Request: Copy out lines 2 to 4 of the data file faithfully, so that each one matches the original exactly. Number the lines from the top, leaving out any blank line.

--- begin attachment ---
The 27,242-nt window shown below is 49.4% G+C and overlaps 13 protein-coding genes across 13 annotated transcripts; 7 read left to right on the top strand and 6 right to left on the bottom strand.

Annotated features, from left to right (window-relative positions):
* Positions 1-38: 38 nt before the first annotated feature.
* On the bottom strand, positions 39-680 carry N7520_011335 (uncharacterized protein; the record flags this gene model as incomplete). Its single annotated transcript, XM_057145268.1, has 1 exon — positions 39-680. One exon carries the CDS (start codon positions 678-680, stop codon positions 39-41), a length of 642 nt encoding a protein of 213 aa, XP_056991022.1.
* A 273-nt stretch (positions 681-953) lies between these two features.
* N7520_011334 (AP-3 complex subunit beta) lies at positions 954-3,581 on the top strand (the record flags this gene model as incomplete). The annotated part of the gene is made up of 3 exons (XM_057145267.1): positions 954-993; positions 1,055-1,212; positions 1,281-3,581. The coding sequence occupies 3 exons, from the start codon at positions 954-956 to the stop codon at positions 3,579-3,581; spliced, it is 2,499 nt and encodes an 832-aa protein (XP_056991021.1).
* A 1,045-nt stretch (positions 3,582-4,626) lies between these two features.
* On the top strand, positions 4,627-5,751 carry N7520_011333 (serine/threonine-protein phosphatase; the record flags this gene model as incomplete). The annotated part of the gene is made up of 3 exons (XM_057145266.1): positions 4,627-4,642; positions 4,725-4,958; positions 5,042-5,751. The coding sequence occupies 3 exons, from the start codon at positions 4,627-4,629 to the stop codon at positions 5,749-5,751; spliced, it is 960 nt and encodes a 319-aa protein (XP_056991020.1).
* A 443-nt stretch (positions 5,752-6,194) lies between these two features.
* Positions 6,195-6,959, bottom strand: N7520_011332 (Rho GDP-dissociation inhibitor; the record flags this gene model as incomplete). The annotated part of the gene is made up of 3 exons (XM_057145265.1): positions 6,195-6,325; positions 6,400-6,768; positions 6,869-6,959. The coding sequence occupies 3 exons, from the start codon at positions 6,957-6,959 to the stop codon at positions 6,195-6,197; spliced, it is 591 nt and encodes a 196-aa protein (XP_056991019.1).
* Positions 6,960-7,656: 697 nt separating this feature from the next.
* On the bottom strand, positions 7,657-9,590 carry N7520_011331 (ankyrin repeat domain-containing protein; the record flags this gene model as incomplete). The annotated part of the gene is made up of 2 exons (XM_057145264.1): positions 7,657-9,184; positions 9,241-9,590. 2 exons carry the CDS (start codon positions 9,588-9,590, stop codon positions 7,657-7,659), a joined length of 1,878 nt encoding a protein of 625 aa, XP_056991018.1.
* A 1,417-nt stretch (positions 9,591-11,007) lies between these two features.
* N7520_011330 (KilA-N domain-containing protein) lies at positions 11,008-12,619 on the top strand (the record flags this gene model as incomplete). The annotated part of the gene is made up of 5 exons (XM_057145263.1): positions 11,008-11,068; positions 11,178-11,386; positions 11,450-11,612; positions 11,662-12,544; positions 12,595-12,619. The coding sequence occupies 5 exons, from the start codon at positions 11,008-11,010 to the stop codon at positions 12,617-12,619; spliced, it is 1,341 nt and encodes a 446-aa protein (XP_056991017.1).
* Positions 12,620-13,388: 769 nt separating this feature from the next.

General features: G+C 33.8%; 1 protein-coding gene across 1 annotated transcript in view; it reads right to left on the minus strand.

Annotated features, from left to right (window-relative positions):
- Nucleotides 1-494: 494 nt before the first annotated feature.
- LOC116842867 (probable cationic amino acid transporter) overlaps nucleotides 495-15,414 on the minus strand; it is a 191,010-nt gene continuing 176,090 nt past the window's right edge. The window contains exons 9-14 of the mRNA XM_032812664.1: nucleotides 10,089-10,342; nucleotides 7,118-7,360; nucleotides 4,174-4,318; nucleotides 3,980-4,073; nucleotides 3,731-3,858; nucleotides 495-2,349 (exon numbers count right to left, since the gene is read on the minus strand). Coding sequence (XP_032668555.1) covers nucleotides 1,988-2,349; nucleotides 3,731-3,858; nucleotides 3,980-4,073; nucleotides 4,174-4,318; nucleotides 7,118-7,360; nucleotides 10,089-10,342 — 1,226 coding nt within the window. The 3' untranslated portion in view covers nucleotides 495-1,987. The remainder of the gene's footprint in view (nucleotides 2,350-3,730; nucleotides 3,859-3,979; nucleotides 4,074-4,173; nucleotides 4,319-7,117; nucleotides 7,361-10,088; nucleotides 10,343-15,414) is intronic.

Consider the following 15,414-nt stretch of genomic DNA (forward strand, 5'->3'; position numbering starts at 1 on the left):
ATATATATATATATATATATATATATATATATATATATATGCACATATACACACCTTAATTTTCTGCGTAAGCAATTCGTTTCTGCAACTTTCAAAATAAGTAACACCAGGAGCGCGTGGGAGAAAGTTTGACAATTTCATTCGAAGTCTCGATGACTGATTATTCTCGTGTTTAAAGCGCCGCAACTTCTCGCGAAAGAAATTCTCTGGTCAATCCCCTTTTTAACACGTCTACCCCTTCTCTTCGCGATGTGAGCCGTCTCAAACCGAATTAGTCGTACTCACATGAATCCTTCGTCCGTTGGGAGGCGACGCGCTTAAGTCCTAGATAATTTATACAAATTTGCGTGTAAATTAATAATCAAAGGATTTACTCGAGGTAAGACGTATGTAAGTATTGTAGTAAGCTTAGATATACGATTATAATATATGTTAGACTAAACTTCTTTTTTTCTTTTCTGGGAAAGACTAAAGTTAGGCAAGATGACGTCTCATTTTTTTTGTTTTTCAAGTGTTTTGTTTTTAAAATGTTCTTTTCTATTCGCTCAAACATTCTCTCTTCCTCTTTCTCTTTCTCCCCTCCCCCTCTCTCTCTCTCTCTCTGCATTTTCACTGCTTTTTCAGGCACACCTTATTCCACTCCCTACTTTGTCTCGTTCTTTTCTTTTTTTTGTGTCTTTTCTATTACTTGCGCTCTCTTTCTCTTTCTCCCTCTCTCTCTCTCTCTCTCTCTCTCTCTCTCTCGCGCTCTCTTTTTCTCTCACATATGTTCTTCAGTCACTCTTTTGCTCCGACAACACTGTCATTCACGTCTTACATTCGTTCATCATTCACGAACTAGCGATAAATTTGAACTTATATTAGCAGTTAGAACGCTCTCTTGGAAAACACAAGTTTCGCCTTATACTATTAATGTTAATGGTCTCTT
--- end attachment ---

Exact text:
Annotated features, from left to right (window-relative positions):
* Positions 1-38: 38 nt before the first annotated feature.
* On the bottom strand, positions 39-680 carry N7520_011335 (uncharacterized protein; the record flags this gene model as incomplete). Its single annotated transcript, XM_057145268.1, has 1 exon — positions 39-680. One exon carries the CDS (start codon positions 678-680, stop codon positions 39-41), a length of 642 nt encoding a protein of 213 aa, XP_056991022.1.